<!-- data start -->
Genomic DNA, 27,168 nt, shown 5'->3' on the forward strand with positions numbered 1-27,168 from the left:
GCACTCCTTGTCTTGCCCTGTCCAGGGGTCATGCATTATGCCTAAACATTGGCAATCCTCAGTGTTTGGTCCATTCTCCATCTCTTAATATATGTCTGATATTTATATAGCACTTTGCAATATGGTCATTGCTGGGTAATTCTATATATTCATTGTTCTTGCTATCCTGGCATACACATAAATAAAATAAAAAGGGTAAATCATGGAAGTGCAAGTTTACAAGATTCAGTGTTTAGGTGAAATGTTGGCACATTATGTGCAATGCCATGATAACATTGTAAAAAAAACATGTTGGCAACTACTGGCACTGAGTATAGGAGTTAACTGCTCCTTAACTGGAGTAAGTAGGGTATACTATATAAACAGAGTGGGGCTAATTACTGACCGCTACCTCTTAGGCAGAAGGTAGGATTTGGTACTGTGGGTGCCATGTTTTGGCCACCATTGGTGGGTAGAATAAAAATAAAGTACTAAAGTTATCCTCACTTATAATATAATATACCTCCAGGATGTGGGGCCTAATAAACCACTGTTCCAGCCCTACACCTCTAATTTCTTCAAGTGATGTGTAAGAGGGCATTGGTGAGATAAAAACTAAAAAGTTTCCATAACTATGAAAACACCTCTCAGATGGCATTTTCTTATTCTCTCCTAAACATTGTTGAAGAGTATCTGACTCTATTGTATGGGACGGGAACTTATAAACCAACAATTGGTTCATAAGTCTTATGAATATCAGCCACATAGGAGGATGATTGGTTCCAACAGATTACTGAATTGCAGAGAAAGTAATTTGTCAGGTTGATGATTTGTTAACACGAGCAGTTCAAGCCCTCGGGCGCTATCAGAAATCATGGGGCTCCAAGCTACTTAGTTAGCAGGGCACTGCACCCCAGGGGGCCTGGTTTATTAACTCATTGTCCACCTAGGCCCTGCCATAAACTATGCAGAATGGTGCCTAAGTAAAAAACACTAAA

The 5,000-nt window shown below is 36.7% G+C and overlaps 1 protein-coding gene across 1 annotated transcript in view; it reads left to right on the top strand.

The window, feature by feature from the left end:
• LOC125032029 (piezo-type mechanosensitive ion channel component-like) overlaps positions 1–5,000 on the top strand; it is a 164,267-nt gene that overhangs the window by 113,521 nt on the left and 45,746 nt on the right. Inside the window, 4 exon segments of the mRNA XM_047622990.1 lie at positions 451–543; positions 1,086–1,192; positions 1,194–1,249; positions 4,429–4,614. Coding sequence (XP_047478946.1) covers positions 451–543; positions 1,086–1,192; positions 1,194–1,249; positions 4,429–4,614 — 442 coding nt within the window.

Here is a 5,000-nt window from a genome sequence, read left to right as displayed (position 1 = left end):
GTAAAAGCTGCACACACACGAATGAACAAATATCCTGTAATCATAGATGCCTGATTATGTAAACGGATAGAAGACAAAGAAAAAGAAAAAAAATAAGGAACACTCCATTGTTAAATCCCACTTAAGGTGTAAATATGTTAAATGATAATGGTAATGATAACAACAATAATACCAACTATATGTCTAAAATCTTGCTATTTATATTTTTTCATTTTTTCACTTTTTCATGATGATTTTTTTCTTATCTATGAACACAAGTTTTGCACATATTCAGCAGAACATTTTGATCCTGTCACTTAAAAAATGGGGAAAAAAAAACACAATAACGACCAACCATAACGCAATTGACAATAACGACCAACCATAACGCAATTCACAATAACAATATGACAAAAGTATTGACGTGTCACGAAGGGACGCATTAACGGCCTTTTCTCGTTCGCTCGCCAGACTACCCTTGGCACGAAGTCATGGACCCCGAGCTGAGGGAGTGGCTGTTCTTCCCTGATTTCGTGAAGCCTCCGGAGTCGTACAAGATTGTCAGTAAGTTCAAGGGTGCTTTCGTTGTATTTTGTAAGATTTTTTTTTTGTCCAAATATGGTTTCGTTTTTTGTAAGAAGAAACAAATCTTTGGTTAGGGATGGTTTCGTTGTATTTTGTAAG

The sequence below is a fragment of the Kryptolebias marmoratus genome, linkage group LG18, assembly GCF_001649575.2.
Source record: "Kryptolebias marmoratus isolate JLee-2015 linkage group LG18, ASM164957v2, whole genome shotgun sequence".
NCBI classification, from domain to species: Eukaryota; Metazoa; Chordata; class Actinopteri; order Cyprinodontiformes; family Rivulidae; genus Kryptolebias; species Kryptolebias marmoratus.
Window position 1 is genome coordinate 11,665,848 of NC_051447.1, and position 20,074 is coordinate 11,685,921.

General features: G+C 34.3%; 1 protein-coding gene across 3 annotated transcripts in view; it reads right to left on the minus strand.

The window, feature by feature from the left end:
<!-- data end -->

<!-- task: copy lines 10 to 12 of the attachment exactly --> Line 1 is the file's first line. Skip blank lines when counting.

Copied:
NCBI classification, from domain to species: Eukaryota; Metazoa; Chordata; class Actinopteri; order Cyprinodontiformes; family Rivulidae; genus Kryptolebias; species Kryptolebias marmoratus.
Window position 1 is genome coordinate 11,665,848 of NC_051447.1, and position 20,074 is coordinate 11,685,921.

General features: G+C 34.3%; 1 protein-coding gene across 3 annotated transcripts in view; it reads right to left on the minus strand.